A new poll shows only two-thirds of Nevadans want to get a vaccine for COVID-19 if and when one becomes available to the general public, a statistic one national vaccine authority described as “frightening.”
The Nevada Poll™, conducted for the Review-Journal and AARP Nevada by WPA Intelligence, found 63 percent said they would get the vaccine, either right away or eventually.
But 38 percent said they either would never or may never get it, according to the poll of 512 likely voters in Nevada. Conducted Oct. 7-11, it has a margin of error of 4.4 percentage points.
“The numbers are frightening because so many people are betting on a vaccine to help work their way out of this pandemic, and it’s clear that many Nevadans are nervous,” said Arthur Caplan, professor of bioethics at New York University’s Grossman School of Medicine, who wrote a 2017 book on vaccine ethics and policy. “The number who say they’re not going to do it is much higher than the usual numbers you see from the usual vaccine resisters.”
He continued, “I think that’s very disappointing because if we had an approved vaccine, we would need the vast majority of people to take it in order to get the maximum benefit, which is herd immunity.”
With herd immunity, enough of a community has protection against a particular disease to keep it from easily spreading to newborns and those others who can’t or won’t be vaccinated as well as those for whom a vaccine is less effective.
Caplan thought that members of the public may have concerns over the safety of a vaccine stemming from pauses in vaccine trials and new strategies for vaccine development. The latter include Operation Warp Speed, the Trump administration’s program to deliver doses by early next year, if not sooner.
“What appears to be of concern is Operation Warp Speed — which at the time sounded like a great name — has given a lot of people fears that corners will be cut and vaccines that are available may not be proven safe,” said Walter A. Orenstein, a professor of medicine at Emory University and the former director of the U.S. Immunization Program at the Centers for Disease Control and Prevention.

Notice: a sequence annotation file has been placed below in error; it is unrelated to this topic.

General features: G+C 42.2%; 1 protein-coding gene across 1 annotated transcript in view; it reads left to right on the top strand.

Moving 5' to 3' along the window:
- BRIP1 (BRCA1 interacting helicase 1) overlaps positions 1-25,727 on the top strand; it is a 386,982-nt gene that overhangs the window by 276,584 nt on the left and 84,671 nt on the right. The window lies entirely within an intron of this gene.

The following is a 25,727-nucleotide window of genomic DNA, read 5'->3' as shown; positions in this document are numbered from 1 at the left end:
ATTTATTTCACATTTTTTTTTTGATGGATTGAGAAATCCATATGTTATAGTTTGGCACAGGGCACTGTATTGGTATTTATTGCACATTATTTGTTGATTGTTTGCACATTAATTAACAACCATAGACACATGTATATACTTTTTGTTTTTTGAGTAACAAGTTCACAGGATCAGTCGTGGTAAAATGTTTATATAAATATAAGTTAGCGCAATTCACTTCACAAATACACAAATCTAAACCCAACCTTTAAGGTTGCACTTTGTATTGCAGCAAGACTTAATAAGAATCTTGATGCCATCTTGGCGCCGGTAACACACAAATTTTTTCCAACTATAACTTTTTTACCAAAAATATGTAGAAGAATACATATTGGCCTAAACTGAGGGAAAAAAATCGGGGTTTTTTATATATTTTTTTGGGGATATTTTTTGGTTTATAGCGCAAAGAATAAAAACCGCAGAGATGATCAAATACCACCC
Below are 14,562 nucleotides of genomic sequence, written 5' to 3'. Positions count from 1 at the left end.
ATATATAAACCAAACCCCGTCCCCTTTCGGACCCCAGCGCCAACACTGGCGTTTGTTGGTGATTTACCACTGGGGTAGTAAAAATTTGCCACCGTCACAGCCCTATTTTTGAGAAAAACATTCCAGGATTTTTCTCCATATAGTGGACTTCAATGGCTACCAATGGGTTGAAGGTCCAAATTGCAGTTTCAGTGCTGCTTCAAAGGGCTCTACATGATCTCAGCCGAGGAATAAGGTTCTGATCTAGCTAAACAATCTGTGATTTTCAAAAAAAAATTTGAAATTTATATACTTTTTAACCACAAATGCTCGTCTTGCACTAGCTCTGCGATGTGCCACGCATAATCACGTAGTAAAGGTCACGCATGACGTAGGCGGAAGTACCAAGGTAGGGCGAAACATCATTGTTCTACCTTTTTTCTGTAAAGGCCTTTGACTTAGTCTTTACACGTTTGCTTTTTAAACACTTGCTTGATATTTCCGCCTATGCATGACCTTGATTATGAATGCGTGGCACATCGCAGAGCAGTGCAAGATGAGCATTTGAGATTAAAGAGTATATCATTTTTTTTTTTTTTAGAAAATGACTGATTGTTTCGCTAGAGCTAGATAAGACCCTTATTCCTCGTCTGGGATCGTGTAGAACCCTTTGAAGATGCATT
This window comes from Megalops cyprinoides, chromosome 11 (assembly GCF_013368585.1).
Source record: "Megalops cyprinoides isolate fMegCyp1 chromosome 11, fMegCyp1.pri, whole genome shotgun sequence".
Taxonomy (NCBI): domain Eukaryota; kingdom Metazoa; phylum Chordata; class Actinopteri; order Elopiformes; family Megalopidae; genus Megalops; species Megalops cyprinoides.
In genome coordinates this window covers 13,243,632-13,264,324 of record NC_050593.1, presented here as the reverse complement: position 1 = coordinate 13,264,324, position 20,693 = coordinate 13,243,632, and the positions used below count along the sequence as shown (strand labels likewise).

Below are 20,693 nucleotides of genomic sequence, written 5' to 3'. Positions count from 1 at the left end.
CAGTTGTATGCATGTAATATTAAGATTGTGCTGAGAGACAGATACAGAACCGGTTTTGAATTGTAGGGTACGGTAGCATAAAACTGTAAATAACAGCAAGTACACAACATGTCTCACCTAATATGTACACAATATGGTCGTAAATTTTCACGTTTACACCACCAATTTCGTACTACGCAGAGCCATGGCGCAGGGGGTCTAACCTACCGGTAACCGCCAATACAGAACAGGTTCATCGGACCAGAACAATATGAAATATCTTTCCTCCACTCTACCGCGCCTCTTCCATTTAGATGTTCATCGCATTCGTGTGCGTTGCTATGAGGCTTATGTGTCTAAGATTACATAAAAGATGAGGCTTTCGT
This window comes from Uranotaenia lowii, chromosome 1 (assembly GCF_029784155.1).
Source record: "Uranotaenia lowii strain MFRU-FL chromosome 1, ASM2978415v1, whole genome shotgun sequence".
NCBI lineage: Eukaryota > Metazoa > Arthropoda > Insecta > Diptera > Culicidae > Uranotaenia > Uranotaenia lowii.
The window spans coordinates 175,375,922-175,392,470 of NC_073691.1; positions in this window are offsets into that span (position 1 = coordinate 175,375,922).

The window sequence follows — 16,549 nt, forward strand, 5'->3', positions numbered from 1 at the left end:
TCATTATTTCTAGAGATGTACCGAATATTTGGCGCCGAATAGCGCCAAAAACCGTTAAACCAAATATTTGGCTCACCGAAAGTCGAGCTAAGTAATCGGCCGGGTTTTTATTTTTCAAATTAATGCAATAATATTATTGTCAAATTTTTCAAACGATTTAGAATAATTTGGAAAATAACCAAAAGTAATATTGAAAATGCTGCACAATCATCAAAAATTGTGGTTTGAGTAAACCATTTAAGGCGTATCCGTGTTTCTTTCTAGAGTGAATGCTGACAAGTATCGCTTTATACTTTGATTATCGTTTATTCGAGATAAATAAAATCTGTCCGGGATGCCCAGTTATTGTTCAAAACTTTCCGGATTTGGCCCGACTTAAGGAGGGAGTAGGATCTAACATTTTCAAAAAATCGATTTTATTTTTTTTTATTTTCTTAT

One thing Nevadans agree on
Pollster Chris Wilson said the polling didn’t show major partisan differences over willingness to get a the vaccine, despite the politicization.
“The one thing that Nevadans agree on is that they’re not going to rush out and get a shot,” Wilson said.
Just 16 percent of those polled said they would get the vaccine immediately, including 18 percent of Republicans and 14 percent of Democrats. Yet 23 percent of those identifying as liberal said they would immediately get the vaccine, compared with 21 percent of conservatives.
Men are more likely than women to want the vaccine. Seventy-one percent of men said they would get the vaccine, in contrast to 55 percent of women.
The oldest Nevadans, who have higher rates of complications and deaths from COVID-19, want the vaccine the most of any age group. Of those 65 and older, 74 percent want the vaccine. But the second most likely group to get the vaccine was the youngest group polled, with 64 percent of those 18 to 34 saying they would get it.